Progress made in menhaden protections at ASMFC meeting on August 8, 2012
On Wednesday, August 8, 2012 the Atlantic States Marine Fisheries Commission met in Arlington, Virginia to make decisions critical to the future of the Atlantic Menhaden. Delaware's commissioners joined those from New Hampshire, Massachusetts, Rhode Island, Connecticut, New York, New Jersey, Maryland, Georgia, Florida and the National Marine Fisheries Service in support of releasing the Draft Amendment 2 to the fishery management plan for public comment.
Menhaden are thought to be at an all-time low in abundance, with populations estimated at less than ten percent of known historic levels. The continuation of intensive menhaden fishing in the purse seining fish reduction industry in an already collapsed fishery places the vitality of the coastal aquatic ecosystem, including all the predators that depend upon menhaden, at risk.
The lobbying activities of Omega Protein Corporation in the scientific review of menhaden are a concern, as they have introduced new politics into the technical understanding of menhaden and its potential to recover from intensive overfishing. Omega Protein’s scientists are introducing new data and statistical models for menhaden research that have not yet undergone the rigors of scientific falsification in the menhaden fishery. These methods, including dome-shaped selectivity and aerial surveys outside of the commercial fishery area, should undergo the same rigorous scientific scrutiny as any other fishery management method before such findings are employed in the development of targets or fishery management plans.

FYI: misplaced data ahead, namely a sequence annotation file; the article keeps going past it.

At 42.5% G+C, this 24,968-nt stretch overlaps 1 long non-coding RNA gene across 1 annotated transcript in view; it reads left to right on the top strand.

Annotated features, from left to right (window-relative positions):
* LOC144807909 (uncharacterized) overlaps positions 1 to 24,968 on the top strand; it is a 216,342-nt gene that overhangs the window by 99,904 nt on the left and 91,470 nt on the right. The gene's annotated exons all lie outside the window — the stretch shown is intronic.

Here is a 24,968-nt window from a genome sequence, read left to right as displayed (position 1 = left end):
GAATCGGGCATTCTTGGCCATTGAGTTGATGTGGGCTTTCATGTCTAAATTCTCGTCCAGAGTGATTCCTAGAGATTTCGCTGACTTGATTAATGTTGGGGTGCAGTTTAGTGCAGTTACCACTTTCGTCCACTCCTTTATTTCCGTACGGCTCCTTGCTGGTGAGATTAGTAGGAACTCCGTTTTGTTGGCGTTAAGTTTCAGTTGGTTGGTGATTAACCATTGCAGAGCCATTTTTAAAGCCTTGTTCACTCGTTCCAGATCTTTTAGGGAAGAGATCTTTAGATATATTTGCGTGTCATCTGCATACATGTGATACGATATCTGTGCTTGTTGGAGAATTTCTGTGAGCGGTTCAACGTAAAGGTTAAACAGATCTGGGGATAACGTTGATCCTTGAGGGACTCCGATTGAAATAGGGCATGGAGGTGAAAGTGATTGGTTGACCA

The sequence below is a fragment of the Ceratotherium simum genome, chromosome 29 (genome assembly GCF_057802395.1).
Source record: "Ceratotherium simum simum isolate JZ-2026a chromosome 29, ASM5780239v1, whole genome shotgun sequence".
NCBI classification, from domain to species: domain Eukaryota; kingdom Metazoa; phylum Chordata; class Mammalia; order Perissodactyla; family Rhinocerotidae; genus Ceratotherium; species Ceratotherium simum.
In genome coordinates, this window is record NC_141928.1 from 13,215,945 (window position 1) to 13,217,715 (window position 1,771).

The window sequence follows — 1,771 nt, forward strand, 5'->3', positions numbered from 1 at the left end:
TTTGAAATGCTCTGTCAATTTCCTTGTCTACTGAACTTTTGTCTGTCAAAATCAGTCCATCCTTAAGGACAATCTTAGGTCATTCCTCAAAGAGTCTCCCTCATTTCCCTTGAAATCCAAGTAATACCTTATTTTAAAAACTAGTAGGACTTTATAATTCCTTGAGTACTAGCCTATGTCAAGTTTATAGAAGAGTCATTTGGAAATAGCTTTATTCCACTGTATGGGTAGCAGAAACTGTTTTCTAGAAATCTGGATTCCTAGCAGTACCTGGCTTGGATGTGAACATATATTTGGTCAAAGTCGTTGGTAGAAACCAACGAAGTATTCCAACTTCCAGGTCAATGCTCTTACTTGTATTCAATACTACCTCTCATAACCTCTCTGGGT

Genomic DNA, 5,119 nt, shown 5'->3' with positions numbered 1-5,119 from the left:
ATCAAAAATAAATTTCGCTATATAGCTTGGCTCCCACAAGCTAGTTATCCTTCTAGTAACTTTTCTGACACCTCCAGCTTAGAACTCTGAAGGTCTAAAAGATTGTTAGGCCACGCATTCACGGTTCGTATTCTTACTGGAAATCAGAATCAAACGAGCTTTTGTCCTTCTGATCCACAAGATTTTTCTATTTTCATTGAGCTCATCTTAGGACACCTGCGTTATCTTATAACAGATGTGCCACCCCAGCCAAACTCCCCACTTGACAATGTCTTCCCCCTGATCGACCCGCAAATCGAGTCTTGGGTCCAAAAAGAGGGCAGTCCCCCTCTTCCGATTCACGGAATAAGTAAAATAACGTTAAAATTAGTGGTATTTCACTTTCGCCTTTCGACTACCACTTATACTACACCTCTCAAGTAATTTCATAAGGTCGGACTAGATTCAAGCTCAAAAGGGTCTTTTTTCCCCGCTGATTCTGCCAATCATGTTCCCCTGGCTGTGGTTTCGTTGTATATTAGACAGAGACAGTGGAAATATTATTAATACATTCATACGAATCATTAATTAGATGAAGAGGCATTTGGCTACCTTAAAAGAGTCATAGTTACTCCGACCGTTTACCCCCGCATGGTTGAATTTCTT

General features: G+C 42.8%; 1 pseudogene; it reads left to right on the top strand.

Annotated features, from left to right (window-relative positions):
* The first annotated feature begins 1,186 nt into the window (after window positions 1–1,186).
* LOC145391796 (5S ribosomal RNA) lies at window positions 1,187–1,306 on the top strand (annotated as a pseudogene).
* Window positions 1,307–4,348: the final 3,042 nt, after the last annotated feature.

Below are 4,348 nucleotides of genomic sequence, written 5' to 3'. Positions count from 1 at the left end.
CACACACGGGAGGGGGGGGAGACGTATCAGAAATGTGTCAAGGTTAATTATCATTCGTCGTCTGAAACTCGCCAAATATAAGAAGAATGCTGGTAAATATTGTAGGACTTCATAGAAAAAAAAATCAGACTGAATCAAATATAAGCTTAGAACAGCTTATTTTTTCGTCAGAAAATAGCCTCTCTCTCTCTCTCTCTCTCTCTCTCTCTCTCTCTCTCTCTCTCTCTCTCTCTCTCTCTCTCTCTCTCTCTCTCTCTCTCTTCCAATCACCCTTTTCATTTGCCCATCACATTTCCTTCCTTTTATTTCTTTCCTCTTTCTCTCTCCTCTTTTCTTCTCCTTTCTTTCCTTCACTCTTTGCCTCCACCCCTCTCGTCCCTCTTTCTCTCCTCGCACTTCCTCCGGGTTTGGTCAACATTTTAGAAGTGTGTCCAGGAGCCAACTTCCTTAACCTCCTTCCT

There is a great level of uncertainty in the models developed by the ASMFC technical committee for menhaden, and it is clear that a new benchmark is needed to understand the health of the fishery and to assist in establishing catch limits in the future. Developing the data protocols and methods appropriate for modeling menhaden in this data-poor environment are areas that certainly deserve thoughtful consideration.
While fisheries scientists debate the value of stock assessment models and data collection, there is scientific consensus that overfishing is occurring, and has occurred for six decades. Continued delays while the logistics of the scientific modeling of menhaden are being worked out will take time; time that menhaden do not have.
The conservation of our marine resources and the preservation of our aquatic ecosystems are of the utmost importance. Public comment on the draft Amendment will likely occur this fall.
Photo, Purse Seine fishing for Menhaden (NOAA)